The federal government's National Center for Education Statistics publishes two indispensable volumes each year, without which nobody has essential data at hand. One is The Digest of Education Statistics, consisting of hundreds of pages of numbers sans interpretation or commentary. The other is the more selective and subjective Condition of Education. The latest edition is just out. Weighing in at almost 300 pages, it is largely free of the creeping politicization that beset some of these volumes in the late Clinton administration. And it's full of telling factoids and trend lines. Here are a few from the section on teachers:

  • Among (1992-93) college graduates who became teachers (within 5 years of graduation), 55 percent majored in education. (So much for subject mastery.)
  • Those who didn't prepare for teaching careers while in college but became teachers anyway were more likely (35%) to have scored in the top quartile of their entering college class than those (14%) who both prepared to teach and became teachers. (Sounds to me like praise for alternative certification.)
  • Those who taught in private schools were more likely (33%) than those who taught in public schools (15%) to have ranked in
  • ...

The Colorado Commission on Higher Education (CCHE) wanted to determine whether the state's ed schools were tailoring their teacher training programs to the state's academic standards for students as well as to new performance standards (set by the state Board of Education) for schools of education. The CCHE asked the National Association of Scholars (NAS) to examine four teacher ed programs. In turn, the NAS commissioned a study by David Warren Saxe, a professor of social studies education at Penn State (and a member of the Pennsylvania state board of education). His report was submitted to Colorado authorities last year but has only now become public.  After examining reams of documents describing the teacher training programs (which were provided by the ed schools themselves) and visiting all four schools, Saxe has penned a devastating critique.   His report paints a vivid picture of ed schools bowing to the gods of progressivism and national accreditation rather than to traditional academic content and effective instruction, notwithstanding state policies requiring the latter. Saxe finds many of the training programs to be overly politicized, with courses and training sessions emphasizing social justice, cultural relativism, racism and homophobia.  Much of the coursework is at best irrelevant...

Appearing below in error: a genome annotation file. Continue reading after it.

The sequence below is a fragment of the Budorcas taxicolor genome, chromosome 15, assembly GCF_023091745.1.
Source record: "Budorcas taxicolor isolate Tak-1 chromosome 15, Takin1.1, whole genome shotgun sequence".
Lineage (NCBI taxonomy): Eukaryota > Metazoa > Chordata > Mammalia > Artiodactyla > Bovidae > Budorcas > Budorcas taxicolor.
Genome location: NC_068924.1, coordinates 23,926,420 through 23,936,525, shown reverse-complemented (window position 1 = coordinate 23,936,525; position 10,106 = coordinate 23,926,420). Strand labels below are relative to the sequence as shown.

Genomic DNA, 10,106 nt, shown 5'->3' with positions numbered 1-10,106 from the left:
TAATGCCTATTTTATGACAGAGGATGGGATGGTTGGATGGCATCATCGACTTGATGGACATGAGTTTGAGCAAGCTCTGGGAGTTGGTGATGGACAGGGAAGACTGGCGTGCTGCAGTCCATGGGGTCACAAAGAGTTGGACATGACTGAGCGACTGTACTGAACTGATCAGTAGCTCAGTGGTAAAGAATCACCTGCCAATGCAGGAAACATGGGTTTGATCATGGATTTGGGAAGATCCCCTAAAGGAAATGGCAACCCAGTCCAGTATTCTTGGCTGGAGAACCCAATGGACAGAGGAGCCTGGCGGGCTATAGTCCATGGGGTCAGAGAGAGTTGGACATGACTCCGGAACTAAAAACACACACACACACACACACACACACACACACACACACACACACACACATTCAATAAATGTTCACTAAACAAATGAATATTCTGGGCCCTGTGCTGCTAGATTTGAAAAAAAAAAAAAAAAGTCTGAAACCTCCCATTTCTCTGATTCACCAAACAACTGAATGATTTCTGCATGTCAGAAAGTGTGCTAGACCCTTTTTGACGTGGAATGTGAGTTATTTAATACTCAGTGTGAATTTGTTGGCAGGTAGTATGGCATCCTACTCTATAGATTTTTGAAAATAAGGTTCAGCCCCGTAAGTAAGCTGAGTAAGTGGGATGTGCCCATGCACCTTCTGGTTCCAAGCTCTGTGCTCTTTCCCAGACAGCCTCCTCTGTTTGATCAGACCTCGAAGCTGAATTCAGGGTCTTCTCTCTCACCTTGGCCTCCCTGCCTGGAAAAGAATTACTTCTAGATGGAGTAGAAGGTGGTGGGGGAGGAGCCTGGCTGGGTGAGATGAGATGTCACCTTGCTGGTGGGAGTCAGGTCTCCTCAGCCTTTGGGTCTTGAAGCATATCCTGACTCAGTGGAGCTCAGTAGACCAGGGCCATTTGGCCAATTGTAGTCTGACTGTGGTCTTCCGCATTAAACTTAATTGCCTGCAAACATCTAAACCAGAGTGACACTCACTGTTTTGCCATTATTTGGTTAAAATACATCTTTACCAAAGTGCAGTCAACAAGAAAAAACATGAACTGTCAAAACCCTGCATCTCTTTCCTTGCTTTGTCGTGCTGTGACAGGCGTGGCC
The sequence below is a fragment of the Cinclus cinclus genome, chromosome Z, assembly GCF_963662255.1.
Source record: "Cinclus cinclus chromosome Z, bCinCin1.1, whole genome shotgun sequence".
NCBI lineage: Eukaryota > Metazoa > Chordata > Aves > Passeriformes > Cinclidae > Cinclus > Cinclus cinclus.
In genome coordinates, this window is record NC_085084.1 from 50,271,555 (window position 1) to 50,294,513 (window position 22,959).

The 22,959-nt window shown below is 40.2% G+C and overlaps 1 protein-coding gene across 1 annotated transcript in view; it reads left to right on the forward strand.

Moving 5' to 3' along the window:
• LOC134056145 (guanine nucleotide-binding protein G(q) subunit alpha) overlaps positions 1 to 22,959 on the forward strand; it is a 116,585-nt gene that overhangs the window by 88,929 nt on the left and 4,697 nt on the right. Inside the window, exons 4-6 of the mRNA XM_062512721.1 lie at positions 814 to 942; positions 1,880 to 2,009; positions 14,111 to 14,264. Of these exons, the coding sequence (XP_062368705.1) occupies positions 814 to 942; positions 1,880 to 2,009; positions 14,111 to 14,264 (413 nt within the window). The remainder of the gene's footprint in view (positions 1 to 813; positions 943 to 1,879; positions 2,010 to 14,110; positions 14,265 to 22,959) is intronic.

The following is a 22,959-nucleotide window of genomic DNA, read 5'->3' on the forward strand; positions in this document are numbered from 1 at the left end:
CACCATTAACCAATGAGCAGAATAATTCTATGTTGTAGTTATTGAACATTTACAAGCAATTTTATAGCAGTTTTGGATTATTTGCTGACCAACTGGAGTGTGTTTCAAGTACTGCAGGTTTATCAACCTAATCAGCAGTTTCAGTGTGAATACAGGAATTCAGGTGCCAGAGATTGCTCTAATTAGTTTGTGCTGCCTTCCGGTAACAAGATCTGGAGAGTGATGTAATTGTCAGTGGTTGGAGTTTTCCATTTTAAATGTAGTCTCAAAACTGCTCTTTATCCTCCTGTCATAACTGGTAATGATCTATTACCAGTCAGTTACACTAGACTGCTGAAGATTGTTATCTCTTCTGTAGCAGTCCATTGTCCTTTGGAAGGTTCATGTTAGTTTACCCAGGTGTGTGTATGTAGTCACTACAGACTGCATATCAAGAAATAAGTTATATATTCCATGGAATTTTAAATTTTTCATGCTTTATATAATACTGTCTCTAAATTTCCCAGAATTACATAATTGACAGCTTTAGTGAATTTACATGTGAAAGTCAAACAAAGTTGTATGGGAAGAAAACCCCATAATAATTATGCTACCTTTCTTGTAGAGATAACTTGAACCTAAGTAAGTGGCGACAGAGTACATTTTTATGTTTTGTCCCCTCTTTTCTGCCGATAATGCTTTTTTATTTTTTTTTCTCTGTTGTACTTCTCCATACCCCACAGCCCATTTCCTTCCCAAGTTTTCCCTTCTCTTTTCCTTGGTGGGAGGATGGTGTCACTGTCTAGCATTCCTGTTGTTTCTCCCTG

The charter schools of the Lone Star State have been much in the news of late, particularly as the legislature grappled with a possible moratorium on their creation. That didn't happen, but people are understandably interested in how they're doing. After all, by 1999-2000, there were 142 such schools enrolling nearly 25,000 youngsters. How are they doing? The Texas Public Policy Foundation (TPPF) commissioned two Texas A & M economists to examine four years worth of charter data. The most encouraging result: Texas's so-called at-risk charter schools (about half of all the state's charters, each serving more than 75 percent at-risk kids) showed stronger pupil achievement gains than regular public schools. But the other charters aren't. The authors also note that many youngsters entering a charter for the first time, especially if it's a brand new school, experience a one-year drop in scores on the Texas statewide tests. They comment that, at a time when many new charters are opening and many children are newly enrolled in them, "A one-year look at average changes in test scores for charter students will mainly capture the decline in performance of the new entrants." They further observe that charters are serving "a disproportionately...